"How can you get patients?" he asks. "Are you going to put an ad in Westword and say, 'I am looking for patients'? No. So how are you going to open your door and bring medicine to your facility if you don't have enough patients to cover the medicine?"

CannaMed had the answer: providing patient names to caregivers in exchange for $350 one-year "sponsorships" paid to CannaMed. "People have sponsorships for everything," Mazin explains. "What we're doing is good for the caregiver and good for the patients. We connect people."

Many people couldn't afford a medical marijuana evaluation without CannaMed's financial aid option, he notes: "We have many satisfied patients."

With CannaMed, David Mazin found something new to sell: medical marijuana.
Jim J. Narcy
With CannaMed, David Mazin found something new to sell: medical marijuana.
Scott Carr manages the non-profit THC Foundation, which can't compete with CannaMed's financial aid option.
Jim J. Narcy
Scott Carr manages the non-profit THC Foundation, which can't compete with CannaMed's financial aid option.

Over the past year, other medical marijuana evaluation companies such as Canna Health, Denver Longevity Clinic and Green Door Wellness Centers have adopted Mazin's concept of sponsorships. And some dispensaries have cut out the middleman altogether, hosting doctors on site and offering incentives for patients who see those doctors to make the dispensary their caregiver.

Such arrangements have helped fuel the ferocious growth of the state's medical marijuana industry. "If I am a marijuana grower and I just moved into the state and I want to make big bucks, I can just go and buy patients," says one Denver dispensary owner who says Mazin offered to sell him patients in blocks of fifty. "I can get legal today, without having to meet any of the patients."

Mazin insists that the financial aid program is only a small part of CannaMed's business, involving only 20 percent of those who come in for a doctor's appointment. Former employees, though, estimate that close to half of all CannaMed patients take the financial aid route. "You probably can't even fathom how much money was made, a lot of which came from financial aid," says one, who claims that caregivers had to buy a minimum of five patients and that some shelled out for more than a hundred. Some CannaMed employees were reportedly given a $100 bonus for every ten patients they sold.

The selling of patients doesn't sit well with Warren Edson, a prominent marijuana attorney who was one of the key people behind Amendment 20. "I know that patients need financial assistance and that these doctor visits cost a lot of money, but this feels wrong," he says. Edson likens it to Pfizer, the pharmaceutical giant, offering to pay for people's doctor visits as long as they agree to buy their pharmaceuticals from the company.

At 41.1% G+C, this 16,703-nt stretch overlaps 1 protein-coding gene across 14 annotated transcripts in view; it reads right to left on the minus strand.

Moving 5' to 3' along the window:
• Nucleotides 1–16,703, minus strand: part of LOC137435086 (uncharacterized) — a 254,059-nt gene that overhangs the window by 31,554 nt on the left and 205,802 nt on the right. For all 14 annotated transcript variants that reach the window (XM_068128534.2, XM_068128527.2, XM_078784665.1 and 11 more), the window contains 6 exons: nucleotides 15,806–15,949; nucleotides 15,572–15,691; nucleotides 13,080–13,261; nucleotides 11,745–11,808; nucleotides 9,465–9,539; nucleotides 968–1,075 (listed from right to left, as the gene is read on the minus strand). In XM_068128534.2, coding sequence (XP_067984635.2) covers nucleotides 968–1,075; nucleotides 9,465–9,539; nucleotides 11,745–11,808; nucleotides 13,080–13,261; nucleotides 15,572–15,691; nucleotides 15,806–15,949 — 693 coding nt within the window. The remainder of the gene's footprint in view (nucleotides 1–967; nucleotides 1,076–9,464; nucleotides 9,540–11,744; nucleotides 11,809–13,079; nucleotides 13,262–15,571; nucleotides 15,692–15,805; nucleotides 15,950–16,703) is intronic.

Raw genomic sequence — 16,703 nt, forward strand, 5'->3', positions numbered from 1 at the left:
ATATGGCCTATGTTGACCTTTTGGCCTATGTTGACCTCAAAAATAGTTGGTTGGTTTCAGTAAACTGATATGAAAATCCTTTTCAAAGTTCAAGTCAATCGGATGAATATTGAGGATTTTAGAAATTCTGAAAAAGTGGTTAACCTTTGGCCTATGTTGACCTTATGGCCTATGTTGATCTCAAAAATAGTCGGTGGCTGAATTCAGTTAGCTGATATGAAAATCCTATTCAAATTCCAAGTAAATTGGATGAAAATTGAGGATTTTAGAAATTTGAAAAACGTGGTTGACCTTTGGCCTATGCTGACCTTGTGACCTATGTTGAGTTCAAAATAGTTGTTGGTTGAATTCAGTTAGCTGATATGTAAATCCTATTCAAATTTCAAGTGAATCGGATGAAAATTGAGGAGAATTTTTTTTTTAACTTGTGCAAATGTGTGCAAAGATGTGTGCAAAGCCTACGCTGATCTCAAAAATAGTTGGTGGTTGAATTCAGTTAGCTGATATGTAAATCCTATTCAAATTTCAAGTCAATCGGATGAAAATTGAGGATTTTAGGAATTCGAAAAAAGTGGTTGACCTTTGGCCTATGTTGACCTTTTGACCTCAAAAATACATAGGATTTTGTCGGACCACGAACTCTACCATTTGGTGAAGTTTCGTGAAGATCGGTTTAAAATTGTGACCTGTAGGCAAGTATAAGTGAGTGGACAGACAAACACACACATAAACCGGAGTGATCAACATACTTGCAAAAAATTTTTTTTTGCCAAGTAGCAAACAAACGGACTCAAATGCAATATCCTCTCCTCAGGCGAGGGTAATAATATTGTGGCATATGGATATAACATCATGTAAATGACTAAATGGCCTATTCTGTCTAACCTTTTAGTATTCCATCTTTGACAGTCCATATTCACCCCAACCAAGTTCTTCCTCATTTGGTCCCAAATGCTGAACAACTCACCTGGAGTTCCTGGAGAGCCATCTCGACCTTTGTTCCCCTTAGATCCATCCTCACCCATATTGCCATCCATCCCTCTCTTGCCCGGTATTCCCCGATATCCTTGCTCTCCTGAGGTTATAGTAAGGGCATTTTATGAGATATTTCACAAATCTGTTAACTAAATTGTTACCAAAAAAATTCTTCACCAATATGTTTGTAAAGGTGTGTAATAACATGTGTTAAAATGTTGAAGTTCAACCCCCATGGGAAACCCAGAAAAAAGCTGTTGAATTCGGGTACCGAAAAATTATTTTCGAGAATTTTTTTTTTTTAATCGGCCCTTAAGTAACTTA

"This, to me, is not an isolated thing," says Jerry Peters, commander of the North Metro Task Force, a police narcotics team, as well as vice president of the Colorado Drug Investigators Association. "It might be an isolated business decision, but there's widespread abuse across the industry. Whether it's selling patients to dispensaries out the back door or large-scale grow operations near schools and in neighborhoods, there are so many issues that surround this industry. Part of Amendment 20 was that people could pick their caregiver, who would have significant responsibility for them. If you couldn't grow it yourself, there should be a caregiver who should provide it for you. Now they are taking that apart and telling people, 'I am going to sell your name to a caregiver that you have never met.'"

Paul Stanford, founder of the THC Foundation, believes that doctors involved in such financial aid programs may be at risk of violating federal stipulations that physicians cannot help patients obtain medical marijuana. But so far, no doctors have been charged.

"Amendment 20 did not contemplate these sorts of commercial arrangements," says Mike Saccone, a spokesman for the Colorado Attorney General's Office. Still, his office will only consider whether the practice of buying and selling patients violates state law if one of those patients makes a complaint — and so far, he says, none has.

The Colorado Department of Public Health and Environment, which maintains the state's medical marijuana registry, tries not to get involved with interpretations of Amendment 20, says spokesman Mark Salley. In August, statistics released by the department showed that fifteen doctors in the state were responsible for 75 percent of the 10,000 patients then on Colorado's medical marijuana registry. Paul Bregman, a doctor who's been working three days a week at CannaMed for the past year and a half, estimates he's seen in the vicinity of 1,750 patients and figures he might be one of those fifteen doctors. (James Boland, another doctor who works at CannaMed and saw Karen there, did not return repeated phone calls.) Because of confidentiality rules, the department cannot release the names of those doctors or confirm where they work, says Salley.

According to Chris Lines, spokesman for the Colorado Board of Medical Examiners, which oversees this state's physicians, the board hasn't received any complaints regarding doctors involved with CannaMed or other medical marijuana evaluation companies.

But former employees say that in some cases, a physician's assistant visited with patients and wrote their medical marijuana recommendations, which a CannaMed doctor later signed off on — without ever seeing the patients.

Dr. Bregman says he's never signed off on a PA's recommendation without first visiting with the patient, though he adds that he was aware that such practices were being discussed at CannaMed. "That's okay," Mazin says of having a PA write patient recommendations. "If that happened, there's nothing illegal about that."

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